Protect yourself from eye injuries during DIY projects

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Do-it-yourself projects are a great way to get things done while saving money and...

Do-it-yourself projects are a great way to get things done while saving money and channeling your own creativity. To keep your DIY experience safe and fun, follow these rules to prevent eye injuries.

Invest in good safety glasses

Safety glasses should fit closely but comfortably against your face, without gaps where flying dust or debris could get in; make sure the glasses either wrap around or have side shields. Look for polycarbonate lenses, which are lightweight but can also resist impact and scratches.

If you already wear prescription glasses, remember that these ordinary lenses are not real eye protection. Find a pair of safety glasses that fit over your normal ones, or talk to your optometrist about getting prescription safety glasses with side shields.

Replace chipped or scratched safety glasses promptly. Scratches and other damage can weaken the lenses and make them less impact resistant, so your eyes may not be as safe as you think.

Work carefully

Good safety glasses will not save your eyes if you work recklessly, so always plan your work carefully. When woodworking, plan your cutting, sanding or grinding to minimize dust and debris. Think about where any debris is likely to go, and keep your face back from the project and away from the danger zone.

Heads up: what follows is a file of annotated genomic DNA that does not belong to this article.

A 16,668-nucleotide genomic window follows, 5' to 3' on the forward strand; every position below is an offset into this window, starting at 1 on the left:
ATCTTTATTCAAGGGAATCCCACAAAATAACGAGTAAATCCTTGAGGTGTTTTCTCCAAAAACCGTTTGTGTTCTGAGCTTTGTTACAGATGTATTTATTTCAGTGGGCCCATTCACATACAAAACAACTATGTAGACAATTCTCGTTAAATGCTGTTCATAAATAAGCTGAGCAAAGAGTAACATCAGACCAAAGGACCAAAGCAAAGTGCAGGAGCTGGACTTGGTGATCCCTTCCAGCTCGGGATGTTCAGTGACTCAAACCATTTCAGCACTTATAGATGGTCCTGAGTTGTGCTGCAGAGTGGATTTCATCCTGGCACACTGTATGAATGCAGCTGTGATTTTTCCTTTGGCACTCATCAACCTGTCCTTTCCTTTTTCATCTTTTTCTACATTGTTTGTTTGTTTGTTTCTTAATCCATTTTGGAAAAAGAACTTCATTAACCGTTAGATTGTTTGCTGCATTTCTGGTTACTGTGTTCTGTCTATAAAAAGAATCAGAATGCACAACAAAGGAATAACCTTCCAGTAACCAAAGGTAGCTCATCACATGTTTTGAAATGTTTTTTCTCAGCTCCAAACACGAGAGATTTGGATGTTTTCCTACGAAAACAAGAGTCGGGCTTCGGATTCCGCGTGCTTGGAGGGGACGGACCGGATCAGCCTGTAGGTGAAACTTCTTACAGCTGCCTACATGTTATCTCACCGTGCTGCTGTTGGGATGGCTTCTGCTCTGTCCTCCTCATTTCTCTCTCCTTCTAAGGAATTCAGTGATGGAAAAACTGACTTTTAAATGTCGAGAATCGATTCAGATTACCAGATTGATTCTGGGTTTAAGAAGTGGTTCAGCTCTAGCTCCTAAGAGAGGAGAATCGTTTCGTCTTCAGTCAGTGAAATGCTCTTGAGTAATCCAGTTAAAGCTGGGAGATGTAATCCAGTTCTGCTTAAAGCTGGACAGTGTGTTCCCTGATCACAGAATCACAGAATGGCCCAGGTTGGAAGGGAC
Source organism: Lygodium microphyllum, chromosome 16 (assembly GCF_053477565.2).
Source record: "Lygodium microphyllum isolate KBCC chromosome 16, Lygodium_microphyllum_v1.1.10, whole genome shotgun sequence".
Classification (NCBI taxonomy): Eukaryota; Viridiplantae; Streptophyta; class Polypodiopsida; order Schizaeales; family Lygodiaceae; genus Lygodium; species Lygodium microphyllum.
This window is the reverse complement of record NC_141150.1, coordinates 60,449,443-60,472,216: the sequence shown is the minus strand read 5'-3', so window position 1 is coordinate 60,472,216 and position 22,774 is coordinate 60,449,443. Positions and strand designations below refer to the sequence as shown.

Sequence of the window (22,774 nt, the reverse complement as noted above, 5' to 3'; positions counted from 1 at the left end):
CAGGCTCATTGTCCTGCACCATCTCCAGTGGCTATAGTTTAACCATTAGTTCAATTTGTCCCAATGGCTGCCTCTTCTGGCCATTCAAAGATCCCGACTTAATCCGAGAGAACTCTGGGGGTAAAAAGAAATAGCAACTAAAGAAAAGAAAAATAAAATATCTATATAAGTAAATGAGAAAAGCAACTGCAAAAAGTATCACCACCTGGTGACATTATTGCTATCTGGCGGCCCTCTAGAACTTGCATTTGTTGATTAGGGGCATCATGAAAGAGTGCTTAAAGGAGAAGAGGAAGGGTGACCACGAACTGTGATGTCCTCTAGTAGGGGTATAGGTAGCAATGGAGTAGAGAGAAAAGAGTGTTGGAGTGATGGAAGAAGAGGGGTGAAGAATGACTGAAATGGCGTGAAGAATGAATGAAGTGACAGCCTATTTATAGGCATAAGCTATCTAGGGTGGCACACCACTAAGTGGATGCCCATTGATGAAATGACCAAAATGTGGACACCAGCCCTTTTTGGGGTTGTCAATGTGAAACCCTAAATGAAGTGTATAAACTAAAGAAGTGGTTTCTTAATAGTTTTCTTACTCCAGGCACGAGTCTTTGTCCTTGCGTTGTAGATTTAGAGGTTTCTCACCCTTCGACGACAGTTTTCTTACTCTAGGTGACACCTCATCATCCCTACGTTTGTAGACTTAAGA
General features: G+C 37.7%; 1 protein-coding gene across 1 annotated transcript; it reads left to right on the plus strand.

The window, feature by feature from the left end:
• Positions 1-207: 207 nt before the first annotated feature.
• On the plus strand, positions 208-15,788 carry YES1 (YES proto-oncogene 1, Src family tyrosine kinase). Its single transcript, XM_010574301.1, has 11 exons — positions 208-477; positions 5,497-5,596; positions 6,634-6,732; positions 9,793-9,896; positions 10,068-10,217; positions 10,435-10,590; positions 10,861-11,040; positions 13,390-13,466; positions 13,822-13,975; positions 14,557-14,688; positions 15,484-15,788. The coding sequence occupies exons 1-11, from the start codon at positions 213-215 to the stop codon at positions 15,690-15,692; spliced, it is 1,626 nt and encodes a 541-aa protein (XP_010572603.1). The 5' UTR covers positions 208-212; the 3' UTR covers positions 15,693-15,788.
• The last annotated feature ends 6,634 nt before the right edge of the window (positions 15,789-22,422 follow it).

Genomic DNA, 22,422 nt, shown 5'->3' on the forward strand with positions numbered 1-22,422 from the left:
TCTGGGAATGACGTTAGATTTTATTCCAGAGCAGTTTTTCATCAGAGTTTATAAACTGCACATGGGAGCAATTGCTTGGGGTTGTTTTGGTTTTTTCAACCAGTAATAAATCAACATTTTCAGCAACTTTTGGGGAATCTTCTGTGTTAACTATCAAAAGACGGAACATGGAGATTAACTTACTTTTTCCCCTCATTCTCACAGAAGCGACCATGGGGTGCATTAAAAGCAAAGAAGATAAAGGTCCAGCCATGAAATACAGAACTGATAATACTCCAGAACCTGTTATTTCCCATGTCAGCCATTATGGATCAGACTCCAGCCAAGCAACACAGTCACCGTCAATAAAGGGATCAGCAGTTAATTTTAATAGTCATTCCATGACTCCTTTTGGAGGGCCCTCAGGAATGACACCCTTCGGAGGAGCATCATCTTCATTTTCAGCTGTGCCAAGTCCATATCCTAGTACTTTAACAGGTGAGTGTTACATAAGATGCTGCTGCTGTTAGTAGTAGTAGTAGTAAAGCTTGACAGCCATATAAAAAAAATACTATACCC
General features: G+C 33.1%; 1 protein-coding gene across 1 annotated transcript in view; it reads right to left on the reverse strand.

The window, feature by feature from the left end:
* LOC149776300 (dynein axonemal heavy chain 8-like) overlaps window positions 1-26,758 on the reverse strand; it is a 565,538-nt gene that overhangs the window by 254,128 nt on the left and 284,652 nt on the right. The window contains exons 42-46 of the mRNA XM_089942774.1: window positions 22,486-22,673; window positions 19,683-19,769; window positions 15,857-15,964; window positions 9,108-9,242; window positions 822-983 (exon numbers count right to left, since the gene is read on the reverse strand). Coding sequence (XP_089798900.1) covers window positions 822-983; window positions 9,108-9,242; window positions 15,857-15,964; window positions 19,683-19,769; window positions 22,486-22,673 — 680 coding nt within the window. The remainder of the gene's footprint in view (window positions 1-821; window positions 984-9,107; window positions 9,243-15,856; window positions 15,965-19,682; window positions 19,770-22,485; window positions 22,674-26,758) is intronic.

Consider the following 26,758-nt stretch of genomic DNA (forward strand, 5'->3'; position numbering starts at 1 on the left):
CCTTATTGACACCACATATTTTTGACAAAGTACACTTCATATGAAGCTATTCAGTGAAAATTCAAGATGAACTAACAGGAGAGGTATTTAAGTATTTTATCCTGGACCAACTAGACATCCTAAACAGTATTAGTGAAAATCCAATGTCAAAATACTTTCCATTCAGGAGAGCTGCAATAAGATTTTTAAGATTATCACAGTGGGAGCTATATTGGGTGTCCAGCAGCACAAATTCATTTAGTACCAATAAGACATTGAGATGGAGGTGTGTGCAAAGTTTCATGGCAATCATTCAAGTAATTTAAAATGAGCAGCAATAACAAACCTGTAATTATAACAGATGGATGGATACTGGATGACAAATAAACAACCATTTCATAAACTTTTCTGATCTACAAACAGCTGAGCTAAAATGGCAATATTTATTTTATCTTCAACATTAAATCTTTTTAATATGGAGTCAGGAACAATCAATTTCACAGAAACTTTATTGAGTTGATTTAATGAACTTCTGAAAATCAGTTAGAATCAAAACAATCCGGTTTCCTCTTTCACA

Before you mow, edge or use a leaf blower, pick up as much potential debris as possible.

If you are using chemicals like wood finishers or insecticides, pay attention to the wind direction when you spray. Keep your face upwind and away from the sprayer. When working with these chemicals indoors, make sure your work area is well ventilated so fumes go outside, away from your lungs and eyes.

Working with caution also means keeping your work area clean so dust and chemicals stay out of your eyes. Do not wipe your eyes with dirty hands, gloves or towels. This can transfer chemicals or dust into your eyes, even after the job is finished. Instead, remove your gloves and wash your hands before putting your fingers near your face. To wipe sweat out of your eyes, get a clean towel that has not been exposed to your work area.

Be prepared just in case

Learn first aid so that you know how to handle eye injuries correctly. Keep clean water or saline nearby as an eye wash, and have a good first aid kit and a telephone within easy reach. Since eye injuries are hard to handle on your own, make sure someone else is at home and available to help in case of an accident. Call your Atlanta-area doctor immediately after experiencing any injuries.


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